May 31 marks World No Tobacco Day – and a chance to reflect on bamboo’s role as a sustainable, environmentally beneficial alternative to tobacco farming.
Dangers associated with nicotine are nothing new. The concerns about the harmful effects of consumption of tobacco products have drawn attention ever since people started smoking. As early as the beginning of the 17th century, Chinese philosopher Fang Yizhi pointed out that smoking caused ‘scorched lungs’, indicating the symptom of a deadly disease—lung cancer. But it was not until 1964 when the U.S. surgeon general’s panel issued a landmark report linking tobacco directly to lung cancer that alarm was raised worldwide. Unfortunately, the significant environmental impacts of tobacco cultivation were and still are, much less recognised.
The widespread environmental degradation caused by tobacco production begins with the preparation of land for growing tobacco and carries through the life of these products through planting, harvesting of mature leaf, curing and sorting of tobacco leaf. As demand for tobacco leaves increased over time, it led to a correspondingly dramatic increase in the amount of land dedicated to tobacco production. In 2011, around 4,200,000 hectares of land were devoted to tobacco growing, representing less than 1% of total arable land globally. The result was largescale deforestation. Moreover, tobacco cultivation is one of the most chemically intensive crops. As tobacco is typically grown as a monocrop on marginal lands, inorganic chemical fertilisers, herbicides and pesticides are used heavily to encourage growth and mitigate competitive weeds. Tobacco cultivation further reduces soil fertility because it extracts important plant nutrients from the soil, leaving it almost barren. For the time, some revenue is earned but in the long run the growing process creates serious environmental hazards.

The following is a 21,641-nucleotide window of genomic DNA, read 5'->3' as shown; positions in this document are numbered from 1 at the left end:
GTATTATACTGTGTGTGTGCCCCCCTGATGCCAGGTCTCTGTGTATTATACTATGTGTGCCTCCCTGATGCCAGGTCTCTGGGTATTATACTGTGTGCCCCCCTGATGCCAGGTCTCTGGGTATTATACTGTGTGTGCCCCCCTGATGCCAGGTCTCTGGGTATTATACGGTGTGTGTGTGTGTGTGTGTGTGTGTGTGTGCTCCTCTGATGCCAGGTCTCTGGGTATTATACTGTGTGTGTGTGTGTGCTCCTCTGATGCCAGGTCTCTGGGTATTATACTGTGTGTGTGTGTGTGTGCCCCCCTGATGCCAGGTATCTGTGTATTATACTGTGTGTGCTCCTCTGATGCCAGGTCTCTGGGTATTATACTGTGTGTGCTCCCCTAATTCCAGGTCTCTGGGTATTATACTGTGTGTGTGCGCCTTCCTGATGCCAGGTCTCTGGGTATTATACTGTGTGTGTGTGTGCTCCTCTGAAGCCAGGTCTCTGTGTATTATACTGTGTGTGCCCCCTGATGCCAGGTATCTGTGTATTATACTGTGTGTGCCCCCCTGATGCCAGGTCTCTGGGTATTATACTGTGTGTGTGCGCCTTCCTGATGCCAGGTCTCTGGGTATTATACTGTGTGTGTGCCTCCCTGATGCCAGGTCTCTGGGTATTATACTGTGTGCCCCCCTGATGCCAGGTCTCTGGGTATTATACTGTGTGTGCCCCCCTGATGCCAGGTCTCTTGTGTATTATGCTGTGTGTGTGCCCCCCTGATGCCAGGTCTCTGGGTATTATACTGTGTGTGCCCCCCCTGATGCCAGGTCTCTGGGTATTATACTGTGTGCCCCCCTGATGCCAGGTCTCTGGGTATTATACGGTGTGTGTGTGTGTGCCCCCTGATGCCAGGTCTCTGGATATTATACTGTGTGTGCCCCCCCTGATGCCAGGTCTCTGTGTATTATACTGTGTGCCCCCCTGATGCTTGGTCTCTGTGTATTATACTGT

There is an effective legal instrument in place against smoking, but a lack of measures to regulate the production of tobacco. The WHO Framework Convention on Tobacco Control (WHO FCTC) is the first treaty negotiated under the auspices of the World Health Organization. The core supply reduction provisions in the WHO FCTC are contained in article15-17, with article 17 specifically notes that “Parties shall, in cooperation with each other and with competent international and regional intergovernmental organizations, promote, as appropriate, economically viable alternatives for tobacco workers, growers and, as the case may be, individual sellers.”
In December 2009, INBAR participated in an ongoing three-year project dedicated to the research and promotion of bamboo production as an alternative crop and livelihood strategy for tobacco smallholder farmers in south Nyanza, Kenya. With aid of a grant from the International Development Research Centre, Ottawa, Canada and help from South Eastern University College, the study has been carried out on 120 field experimental sites. The experiment focused on three main areas: the investigation on the existing potential of introducing Bamboo as an alternative and viable crop in the region; the analysis and ranking of the local household livelihood strategies used by tobacco and non-tobacco farmers in the study area; and a detailed assessment of marketing dynamics on bamboo products as a feedback to investment in the tobacco industry. The experiment included 1208 giant bamboo (Denchocalamus giganteus) and 1243 common bamboo (Bambusa vulgaris). The study reached the following conclusions: